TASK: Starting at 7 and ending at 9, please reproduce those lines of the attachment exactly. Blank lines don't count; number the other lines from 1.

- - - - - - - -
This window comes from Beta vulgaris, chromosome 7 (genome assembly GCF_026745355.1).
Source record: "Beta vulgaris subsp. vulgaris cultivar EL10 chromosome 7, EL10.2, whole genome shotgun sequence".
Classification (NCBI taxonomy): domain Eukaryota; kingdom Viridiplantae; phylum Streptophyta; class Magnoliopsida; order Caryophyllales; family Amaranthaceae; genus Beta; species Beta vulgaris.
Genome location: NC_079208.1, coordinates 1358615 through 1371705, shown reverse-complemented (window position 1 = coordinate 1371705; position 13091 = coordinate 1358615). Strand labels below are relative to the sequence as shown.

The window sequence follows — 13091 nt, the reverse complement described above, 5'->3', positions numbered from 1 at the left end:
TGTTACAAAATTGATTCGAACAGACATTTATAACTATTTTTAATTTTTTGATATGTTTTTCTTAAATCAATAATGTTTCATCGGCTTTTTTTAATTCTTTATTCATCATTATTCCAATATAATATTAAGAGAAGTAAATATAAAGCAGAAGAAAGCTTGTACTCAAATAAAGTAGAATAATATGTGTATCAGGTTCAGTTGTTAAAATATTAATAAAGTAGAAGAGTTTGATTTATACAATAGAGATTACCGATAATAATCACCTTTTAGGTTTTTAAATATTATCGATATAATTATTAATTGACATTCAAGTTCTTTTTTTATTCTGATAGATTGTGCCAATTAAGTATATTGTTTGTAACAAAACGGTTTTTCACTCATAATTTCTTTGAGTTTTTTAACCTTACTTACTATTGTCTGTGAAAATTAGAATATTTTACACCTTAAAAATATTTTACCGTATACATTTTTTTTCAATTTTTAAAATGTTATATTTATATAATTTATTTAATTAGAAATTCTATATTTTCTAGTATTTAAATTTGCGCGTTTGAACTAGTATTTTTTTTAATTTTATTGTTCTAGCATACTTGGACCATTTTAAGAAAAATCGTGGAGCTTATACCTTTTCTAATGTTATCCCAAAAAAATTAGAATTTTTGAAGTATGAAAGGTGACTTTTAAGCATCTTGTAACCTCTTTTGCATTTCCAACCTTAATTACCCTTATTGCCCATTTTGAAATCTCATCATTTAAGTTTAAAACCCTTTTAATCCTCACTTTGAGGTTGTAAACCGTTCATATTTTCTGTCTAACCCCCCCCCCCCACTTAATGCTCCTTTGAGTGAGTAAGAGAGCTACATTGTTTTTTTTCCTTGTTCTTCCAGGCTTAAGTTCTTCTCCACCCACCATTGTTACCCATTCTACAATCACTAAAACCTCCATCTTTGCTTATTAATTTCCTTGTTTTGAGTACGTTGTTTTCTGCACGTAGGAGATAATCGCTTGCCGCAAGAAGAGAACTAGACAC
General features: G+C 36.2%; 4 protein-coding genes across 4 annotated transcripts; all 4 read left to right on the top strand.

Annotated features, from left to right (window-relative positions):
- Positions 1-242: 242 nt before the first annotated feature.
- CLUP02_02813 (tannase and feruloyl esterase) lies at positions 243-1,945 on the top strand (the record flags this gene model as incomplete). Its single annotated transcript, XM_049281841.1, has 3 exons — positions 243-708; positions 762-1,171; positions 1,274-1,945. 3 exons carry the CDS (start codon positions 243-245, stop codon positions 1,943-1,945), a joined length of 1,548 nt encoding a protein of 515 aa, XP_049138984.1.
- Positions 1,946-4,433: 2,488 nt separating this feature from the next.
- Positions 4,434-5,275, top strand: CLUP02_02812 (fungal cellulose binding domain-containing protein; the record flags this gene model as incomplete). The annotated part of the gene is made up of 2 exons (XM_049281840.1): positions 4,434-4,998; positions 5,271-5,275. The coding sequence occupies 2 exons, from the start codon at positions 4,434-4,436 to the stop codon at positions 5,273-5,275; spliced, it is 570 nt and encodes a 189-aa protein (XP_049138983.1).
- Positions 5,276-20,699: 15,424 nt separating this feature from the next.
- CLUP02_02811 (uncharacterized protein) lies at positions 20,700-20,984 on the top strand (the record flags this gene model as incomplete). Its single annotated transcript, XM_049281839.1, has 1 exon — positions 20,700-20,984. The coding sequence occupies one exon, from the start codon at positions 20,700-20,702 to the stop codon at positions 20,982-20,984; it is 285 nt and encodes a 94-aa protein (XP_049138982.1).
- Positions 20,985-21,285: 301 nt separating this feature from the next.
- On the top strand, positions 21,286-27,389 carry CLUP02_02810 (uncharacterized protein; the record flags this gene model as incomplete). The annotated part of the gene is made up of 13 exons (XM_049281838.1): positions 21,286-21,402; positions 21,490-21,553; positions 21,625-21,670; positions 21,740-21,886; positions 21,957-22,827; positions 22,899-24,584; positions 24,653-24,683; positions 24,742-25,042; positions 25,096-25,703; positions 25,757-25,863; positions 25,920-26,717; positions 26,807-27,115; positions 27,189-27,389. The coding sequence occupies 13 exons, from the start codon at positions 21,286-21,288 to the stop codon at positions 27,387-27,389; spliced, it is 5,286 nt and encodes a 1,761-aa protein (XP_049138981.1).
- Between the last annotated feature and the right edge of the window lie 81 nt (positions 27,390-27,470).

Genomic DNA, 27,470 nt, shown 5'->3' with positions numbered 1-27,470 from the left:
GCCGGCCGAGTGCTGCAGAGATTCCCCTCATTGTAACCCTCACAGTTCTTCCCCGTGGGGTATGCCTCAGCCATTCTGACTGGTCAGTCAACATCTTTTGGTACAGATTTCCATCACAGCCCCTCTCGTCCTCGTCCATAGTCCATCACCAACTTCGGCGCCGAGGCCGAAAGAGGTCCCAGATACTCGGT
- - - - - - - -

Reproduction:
General features: G+C 36.2%; 4 protein-coding genes across 4 annotated transcripts; all 4 read left to right on the top strand.

Annotated features, from left to right (window-relative positions):
- Positions 1-242: 242 nt before the first annotated feature.